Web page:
Only a few short weeks ago I was riding my bike through Center City when I saw a poster in a bus stop, advising me to report any non-humans to proper authorities. Needless to say, I was sucked in to the viral ad immediately; though many of the bus riders I’ve shared a seat with are borderline humanoid, I had never imagined an open campaign against them. A quick web search revealed the true aim of the poster, which was to advertise District 9.
The film centers around an alien camp in the heart of Johannesburg, South Africa. Our (occasional) hero is Wikus van der Merwe, a dink at MNU and an ambassador for the world. His main task is to evict the dangerously exploded population of “prawns” in District 9: a job that he tackles eagerly to impress his father-in-law. The aliens themselves are frighteningly formic, and they seem to be terrorizing the community. Murder, rape, and looting are prevalent activities indulged in by the menacing other-worlders, and their weapons, though impressively destructive, are genetically coded to only fire at the touch of a “prawn”.
Things get hairy (scaly?) when Wikus is exposed to a biological toxin that starts transforming his DNA from human to “prawn”. His investigation into his own ailment uncovers the breadth of the true brutality being committed by MNU.
Contrary to some recent introspection into the world of science fiction, I am more of the belief that while accurate science in a movie is preferable (and most often, necessary), the admission of a new element for the sake of a well-crafted yarn is justified if the yarn is well crafted.
For example: the weapons of the film that were not man-made had the interesting fail-safe of genetic coding. Without the genetic imprint of the alien species that created it, the electricity gun, or the gravity gun, or the robot bio-suit, become completely worthless outside of dismantlement for scrap. This is ridiculous–the amount of energy necessary for such a weapon to exist is absurd, and well outside the bounds of current technology. But it wasn’t a problem in the film. It was crafty, interesting, and a compelling plot point.
Something that irritates me is not the disregard or addition of scientific elements to tell a tale, but the disregard or addition of scientific elements in a setting where those specific laws don’t necessarily need to be adjusted and ARE, but only for a moment. Off hand, I can think of at least 3 Michael Bay movies where, for no specific reason other than an opportunity for vague and senseless drama, the laws of physics are warped or ignored. Understandably, a movie about GIANT ROBOTS has to have some allowance for the fantastic; on the other hand, the physics should be consistent. Momentum should have some bearing in a movie about GIANT ASTEROIDS.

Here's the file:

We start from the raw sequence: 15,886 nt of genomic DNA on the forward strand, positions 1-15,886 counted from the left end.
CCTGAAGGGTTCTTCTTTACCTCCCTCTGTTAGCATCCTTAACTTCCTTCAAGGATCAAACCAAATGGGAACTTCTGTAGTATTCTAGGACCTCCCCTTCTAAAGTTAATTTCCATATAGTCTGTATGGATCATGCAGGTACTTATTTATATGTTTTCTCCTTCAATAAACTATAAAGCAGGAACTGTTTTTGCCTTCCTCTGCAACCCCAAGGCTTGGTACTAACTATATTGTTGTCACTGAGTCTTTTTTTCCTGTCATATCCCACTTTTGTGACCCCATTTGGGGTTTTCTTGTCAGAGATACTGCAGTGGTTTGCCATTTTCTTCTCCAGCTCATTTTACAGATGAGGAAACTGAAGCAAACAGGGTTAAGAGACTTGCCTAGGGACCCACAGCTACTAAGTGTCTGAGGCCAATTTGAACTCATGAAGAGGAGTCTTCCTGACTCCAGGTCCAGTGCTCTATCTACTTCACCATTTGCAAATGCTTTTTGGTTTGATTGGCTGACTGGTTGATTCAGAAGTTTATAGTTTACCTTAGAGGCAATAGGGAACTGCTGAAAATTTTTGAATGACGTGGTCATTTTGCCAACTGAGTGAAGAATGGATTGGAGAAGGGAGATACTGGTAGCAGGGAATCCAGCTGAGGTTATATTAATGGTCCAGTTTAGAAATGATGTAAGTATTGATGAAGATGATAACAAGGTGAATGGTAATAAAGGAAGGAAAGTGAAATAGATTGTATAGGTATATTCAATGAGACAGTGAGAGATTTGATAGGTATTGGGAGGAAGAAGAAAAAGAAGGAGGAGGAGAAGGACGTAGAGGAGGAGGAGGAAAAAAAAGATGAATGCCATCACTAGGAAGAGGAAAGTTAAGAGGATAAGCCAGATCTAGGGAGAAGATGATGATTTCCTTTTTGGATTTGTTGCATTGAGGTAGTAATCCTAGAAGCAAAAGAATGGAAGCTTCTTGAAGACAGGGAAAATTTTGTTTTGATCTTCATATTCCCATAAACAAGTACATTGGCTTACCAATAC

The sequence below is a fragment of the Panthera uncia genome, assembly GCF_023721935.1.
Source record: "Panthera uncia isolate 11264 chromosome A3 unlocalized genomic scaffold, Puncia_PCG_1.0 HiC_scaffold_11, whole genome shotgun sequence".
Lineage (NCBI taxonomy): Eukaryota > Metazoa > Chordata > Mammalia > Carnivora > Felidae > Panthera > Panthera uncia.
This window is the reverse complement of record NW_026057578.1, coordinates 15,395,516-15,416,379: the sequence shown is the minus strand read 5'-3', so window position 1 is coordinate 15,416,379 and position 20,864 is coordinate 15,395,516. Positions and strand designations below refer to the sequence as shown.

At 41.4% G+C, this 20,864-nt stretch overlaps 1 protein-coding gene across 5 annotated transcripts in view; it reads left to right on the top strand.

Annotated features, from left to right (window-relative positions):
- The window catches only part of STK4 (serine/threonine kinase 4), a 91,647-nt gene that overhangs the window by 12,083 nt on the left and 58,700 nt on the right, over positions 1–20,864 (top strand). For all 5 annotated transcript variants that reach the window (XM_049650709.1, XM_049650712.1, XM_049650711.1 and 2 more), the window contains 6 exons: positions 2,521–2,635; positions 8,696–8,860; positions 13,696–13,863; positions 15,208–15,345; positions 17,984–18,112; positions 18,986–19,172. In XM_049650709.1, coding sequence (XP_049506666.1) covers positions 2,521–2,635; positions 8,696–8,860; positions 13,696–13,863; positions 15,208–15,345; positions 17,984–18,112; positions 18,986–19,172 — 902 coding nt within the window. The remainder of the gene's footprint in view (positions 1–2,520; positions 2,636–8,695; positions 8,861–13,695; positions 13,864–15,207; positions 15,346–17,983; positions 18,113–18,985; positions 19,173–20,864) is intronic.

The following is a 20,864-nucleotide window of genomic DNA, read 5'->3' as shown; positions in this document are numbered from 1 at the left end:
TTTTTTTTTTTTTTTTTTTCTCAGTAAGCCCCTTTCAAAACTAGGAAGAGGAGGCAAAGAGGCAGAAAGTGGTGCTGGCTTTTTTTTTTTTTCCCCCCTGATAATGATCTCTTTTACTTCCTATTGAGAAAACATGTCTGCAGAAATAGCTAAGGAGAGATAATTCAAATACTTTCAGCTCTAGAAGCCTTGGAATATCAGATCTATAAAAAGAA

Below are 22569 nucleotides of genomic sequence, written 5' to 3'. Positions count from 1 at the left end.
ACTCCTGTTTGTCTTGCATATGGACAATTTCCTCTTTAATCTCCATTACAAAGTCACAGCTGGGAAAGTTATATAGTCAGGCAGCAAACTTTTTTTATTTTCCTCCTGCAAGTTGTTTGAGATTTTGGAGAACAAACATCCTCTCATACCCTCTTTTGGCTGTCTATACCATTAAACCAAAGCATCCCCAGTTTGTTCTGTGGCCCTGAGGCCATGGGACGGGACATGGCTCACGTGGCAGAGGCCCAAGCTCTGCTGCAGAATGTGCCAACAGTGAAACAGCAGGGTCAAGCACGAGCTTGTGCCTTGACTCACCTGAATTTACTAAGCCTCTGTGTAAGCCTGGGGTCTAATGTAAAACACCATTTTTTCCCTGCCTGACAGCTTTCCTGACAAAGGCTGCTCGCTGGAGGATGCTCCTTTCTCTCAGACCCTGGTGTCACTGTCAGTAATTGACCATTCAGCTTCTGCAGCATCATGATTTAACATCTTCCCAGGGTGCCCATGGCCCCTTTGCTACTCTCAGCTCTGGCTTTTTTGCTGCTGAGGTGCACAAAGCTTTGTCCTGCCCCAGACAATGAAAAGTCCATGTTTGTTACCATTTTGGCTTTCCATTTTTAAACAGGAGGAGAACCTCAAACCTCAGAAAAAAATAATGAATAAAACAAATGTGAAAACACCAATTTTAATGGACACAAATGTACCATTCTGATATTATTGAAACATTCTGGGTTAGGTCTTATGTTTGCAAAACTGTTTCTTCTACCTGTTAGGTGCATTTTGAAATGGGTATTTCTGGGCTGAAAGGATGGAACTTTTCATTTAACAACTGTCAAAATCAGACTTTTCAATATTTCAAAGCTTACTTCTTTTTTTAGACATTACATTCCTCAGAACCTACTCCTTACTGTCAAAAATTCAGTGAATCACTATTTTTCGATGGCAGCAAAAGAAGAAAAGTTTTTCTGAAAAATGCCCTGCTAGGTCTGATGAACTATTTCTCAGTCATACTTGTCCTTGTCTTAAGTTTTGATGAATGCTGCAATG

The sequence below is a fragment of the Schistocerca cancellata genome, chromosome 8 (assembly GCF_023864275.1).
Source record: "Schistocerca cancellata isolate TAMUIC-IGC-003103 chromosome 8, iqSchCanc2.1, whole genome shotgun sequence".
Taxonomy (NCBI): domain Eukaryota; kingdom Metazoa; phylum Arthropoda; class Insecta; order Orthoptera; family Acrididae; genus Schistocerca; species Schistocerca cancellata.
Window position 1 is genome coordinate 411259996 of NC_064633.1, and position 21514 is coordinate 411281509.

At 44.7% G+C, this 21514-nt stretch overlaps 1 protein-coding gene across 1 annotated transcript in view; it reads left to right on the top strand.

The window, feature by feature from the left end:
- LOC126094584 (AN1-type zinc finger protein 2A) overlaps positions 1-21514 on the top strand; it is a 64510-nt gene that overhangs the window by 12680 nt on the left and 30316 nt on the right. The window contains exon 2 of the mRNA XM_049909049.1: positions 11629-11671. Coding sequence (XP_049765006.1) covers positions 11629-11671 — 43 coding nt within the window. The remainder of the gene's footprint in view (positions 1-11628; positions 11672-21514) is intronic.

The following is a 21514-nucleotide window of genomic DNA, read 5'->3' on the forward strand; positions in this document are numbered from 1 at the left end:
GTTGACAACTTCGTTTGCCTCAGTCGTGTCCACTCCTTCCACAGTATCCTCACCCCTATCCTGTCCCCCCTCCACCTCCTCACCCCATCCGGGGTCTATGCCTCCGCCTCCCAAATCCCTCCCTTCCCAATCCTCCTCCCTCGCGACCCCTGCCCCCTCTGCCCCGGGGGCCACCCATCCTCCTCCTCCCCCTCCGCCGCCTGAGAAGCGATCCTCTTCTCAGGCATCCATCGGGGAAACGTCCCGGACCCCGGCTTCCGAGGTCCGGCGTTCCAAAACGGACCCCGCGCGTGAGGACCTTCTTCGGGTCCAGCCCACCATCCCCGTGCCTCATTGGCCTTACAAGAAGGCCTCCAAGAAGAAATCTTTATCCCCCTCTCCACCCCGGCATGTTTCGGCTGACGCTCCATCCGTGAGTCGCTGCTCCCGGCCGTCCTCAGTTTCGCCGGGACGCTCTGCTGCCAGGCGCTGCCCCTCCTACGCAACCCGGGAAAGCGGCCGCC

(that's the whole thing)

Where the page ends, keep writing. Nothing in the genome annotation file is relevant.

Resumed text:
A while back, Doug posted about Dune by Frank Herbert, a book about a boy named Paul and his unavoidable submergence in a galactic quest to breed a superhuman. The book takes many liberties–among them, a desert-worm that can grow as long as a city block, or longer–but presents it all in the spirit of narrative. That is, nothing is introduced without purpose. The manipulation of science does not happen inconsistently; rather, the world is created (or recreated, or forced to adapt) to a new rule or rules, and the audience is immersed in a world where the novel becomes necessary, or destroyed.
The brief tangent seems rather arbitrary, but it leads in to my main point, which is: District 9 is AWESOME. Gory at times, certainly, but tastefully so: shaky camera men and goop-on-the-lens allows the viewer to create as little or as much violence as they find palpable. Wikus goes through a metamorphosis that would make Gregor Samsa look like a cardboard cut out, and guides us through startling scenes showing human beings at their worst.
This was the movie that was supposed to be Halo, and you may thank your own personal God/god/gods/(n/a) that it wasn’t. Produced by Peter Jackson and directed by Neill Blomkamp, it was solid and believable from beginning to end. That’s saying something, I would think, considering the nature of the material and, even more so, the genre.